U.S. Army Corps of Engineers Campground will get a massive face-lift in Anderson

ANDERSON COUNTY, SC (WSPA)–The U.S. Army Corps of Engineers’ Campground on Lake Hartwell, will get a massive face-lift after being

closed for decades.

Anderson County will work with Lake Hartwell Development Group, LLC to revamp the old Asbury Park and Campground, which will soon be called the

‘Shores of Asbury’. When you think of big water attractions in Anderson County, Green Pond Landing comes to mind first. However, only a few miles away, the rebirth of the U.S. Army Corps of Engineers’ campground is underway. “It has been sitting idle for more than 20 years,” said Burriss Nelson, Director of Anderson County Economic Development.

“We think this is a great opportunity to revitalize a recreational area on Lake Hartwell and there’s a demand for it,” Nelson said. “My father-in-law lived here for quite some time and so I think it could be a good thing,” said Emily Vickery, resident.

The more than 40 acre campground will have a floating water park with inflatables, slides, and floating cabanas. The inflatable water park will be the first of its kind along Lake Hartwell. Off shore, there will be other fun things too. “They’re talking about multiple things like glamping, just general camp sites, tent camping, opportunities to have little mini cabins. We’re even talking about putting up yurts that people can camp out of, as well as tree houses,” Nelson said.

The campground will be open to the public, but people will have to pay for the attractions. Some frequent park-goers aren’t too happy about the potential traffic this could bring.

“You get too many people here, you can’t enjoy yourself,” said Paul Nichols, park-goer. 7-News also asked Nelson if this will cost taxpayers, and he said there will not be an impact, but it will be good for the County’s tourism.

“There will be some income that will come out of this for the county in the lease agreement,” Nelson said. While this project has been in the works for nearly two years, Anderson County hopes the new development will finally give life back to the once idle park.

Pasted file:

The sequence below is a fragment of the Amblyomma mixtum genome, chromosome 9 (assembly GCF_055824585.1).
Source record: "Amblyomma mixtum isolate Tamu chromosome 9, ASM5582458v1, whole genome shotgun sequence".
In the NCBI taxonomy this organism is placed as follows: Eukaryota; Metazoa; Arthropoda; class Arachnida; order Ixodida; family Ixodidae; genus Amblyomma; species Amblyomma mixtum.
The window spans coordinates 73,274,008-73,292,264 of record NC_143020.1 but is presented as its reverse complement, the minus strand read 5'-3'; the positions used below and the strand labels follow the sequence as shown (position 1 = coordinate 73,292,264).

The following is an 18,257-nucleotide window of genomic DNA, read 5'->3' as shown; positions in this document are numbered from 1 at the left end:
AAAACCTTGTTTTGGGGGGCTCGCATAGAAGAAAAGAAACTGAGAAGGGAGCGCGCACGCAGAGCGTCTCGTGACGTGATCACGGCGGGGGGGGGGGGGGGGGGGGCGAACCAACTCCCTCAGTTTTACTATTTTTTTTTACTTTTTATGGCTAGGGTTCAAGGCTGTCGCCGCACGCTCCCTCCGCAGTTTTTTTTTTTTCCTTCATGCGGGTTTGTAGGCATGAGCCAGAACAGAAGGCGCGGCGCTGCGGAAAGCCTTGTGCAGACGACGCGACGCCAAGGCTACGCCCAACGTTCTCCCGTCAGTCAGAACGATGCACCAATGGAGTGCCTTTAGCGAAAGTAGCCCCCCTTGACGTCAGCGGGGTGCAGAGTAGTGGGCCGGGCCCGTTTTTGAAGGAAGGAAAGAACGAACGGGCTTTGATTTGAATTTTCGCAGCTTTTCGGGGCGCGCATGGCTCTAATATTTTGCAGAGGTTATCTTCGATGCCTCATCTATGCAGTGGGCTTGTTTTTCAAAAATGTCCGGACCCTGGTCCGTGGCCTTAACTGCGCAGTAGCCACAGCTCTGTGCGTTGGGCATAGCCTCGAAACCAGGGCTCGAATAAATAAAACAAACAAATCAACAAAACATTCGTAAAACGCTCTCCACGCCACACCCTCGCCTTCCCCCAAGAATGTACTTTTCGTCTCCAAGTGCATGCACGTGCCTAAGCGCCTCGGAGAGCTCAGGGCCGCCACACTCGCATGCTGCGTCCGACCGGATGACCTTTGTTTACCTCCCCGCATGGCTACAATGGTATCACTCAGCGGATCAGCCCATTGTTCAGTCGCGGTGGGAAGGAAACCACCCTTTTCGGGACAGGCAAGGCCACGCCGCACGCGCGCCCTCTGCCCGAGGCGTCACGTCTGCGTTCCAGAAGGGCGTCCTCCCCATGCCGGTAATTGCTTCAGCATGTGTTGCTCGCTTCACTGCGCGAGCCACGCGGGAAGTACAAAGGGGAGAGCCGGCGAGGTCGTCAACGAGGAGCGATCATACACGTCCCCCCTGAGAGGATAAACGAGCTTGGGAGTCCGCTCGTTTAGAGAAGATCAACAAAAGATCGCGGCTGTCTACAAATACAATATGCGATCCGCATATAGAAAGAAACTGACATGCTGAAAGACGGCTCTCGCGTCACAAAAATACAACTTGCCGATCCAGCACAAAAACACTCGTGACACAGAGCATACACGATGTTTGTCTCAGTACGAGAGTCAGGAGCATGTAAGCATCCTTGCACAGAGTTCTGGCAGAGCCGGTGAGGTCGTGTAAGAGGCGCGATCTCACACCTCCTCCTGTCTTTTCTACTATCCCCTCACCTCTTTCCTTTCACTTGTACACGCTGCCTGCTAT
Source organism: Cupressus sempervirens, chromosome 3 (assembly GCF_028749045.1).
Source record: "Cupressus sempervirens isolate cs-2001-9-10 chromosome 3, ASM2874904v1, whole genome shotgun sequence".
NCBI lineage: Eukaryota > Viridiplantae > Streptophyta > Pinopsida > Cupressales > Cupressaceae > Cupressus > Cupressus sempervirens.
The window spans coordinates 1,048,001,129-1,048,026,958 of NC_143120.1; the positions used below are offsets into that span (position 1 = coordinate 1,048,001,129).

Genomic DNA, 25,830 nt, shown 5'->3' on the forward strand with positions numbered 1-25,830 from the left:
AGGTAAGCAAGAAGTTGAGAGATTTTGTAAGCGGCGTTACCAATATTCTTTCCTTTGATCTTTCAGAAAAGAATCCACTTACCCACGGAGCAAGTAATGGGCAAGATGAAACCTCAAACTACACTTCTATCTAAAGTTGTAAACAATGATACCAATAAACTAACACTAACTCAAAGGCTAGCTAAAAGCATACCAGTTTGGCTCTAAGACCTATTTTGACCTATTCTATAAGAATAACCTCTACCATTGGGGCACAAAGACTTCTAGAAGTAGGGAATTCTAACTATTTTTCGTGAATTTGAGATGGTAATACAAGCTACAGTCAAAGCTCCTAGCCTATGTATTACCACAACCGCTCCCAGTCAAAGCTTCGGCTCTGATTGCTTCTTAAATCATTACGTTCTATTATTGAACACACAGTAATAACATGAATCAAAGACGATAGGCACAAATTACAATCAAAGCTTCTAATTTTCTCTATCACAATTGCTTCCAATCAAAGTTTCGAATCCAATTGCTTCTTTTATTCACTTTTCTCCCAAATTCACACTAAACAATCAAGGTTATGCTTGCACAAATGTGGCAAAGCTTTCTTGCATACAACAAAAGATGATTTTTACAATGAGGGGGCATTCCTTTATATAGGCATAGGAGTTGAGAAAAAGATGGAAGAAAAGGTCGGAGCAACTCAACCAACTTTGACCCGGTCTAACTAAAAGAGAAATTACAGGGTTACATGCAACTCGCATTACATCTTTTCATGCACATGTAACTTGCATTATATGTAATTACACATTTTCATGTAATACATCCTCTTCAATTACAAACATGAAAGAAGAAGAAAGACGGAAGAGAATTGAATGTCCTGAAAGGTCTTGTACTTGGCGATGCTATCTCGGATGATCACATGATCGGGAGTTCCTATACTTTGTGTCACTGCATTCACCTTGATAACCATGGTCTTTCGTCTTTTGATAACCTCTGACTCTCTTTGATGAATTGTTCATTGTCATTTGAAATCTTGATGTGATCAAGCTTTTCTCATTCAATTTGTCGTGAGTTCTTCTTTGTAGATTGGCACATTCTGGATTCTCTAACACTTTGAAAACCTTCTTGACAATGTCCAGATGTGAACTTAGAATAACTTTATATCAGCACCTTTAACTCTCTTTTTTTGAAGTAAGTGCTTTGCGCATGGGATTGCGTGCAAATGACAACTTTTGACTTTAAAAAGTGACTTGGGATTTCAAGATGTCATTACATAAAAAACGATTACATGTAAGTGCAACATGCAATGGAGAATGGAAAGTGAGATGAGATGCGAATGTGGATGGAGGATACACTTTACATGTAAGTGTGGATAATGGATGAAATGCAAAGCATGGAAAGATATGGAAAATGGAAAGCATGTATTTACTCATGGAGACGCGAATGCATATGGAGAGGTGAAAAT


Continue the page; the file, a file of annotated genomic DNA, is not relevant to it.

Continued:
“I would love to see some development here,” Vickery said. “If we can garner business and bring folks to our community and bring them here for recreation opportunity, we certainly prefer that over any other thing,” Nelson added.

Nelson said the project should start within the next six weeks, and they expect it to be completed by April of 2021.

Anderson County is seeking public comment about the project through September 9th. They will have a public presentation on August 27th at the Anderson Civic Center beginning at 4:30 p.m.

Courtesy Asia Wilson www.wspa.com


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Hartwell Lake to open recreation areas for seasonal hunting

U.S. Army Corps of Engineers officials announced today areas open to hunting at Hartwell Lake for the 2020-2021 Georgia and South

Carolina seasons. Four areas in Georgia and nine areas in South Carolina will be open for hunting under hunting laws and regulations established by each state.

The Corps of Engineers’ Hartwell Lake Office will open four of its larger recreation areas for archery and small game hunting during the regular 2020-2021 Georgia hunting season. These areas include:

• Paynes Creek Park, Hart County (399 acres)
• Hartwell Dam Quarry Area, Hart County (410 acres)
• New Prospect Park, Hart County (34 acres)
• Jenkins Ferry Park, Stephens County (31 acres)

New for 2020: Hunters using the Hartwell Dam Quarry must call the Corps office (888-893-0678) and be added to a Corps hunting list in lieu of obtaining a paper permit.

Small game hunting is allowed in all areas listed above, but only outside the deer and turkey seasons. Hunting for small game is restricted to shotgun only with number 4 shot or smaller. Waterfowl hunting is prohibited. Hunting for deer and turkey is restricted to archery only – all firearms are prohibited. The areas will be open on a walk-in or boat-in only basis. No motorized vehicles will be allowed within the gated area. Only portable stands and blinds are acceptable and must be removed from public land after the season. Hunting regulations, license requirements, and seasons set by the Georgia Department of Natural Resources apply. Information on regulations is available from the state’s Region 2 office at 770-535-5499.
In South Carolina, hunting areas on Hartwell Lake fall under that state’s Fant’s Grove Wildlife Management Area for hunting. Hunters should contact the South Carolina Department of Natural Resources for information on licenses, seasons and bag limits at 864-654-1671. Hunting is restricted to the undeveloped spaces within these areas: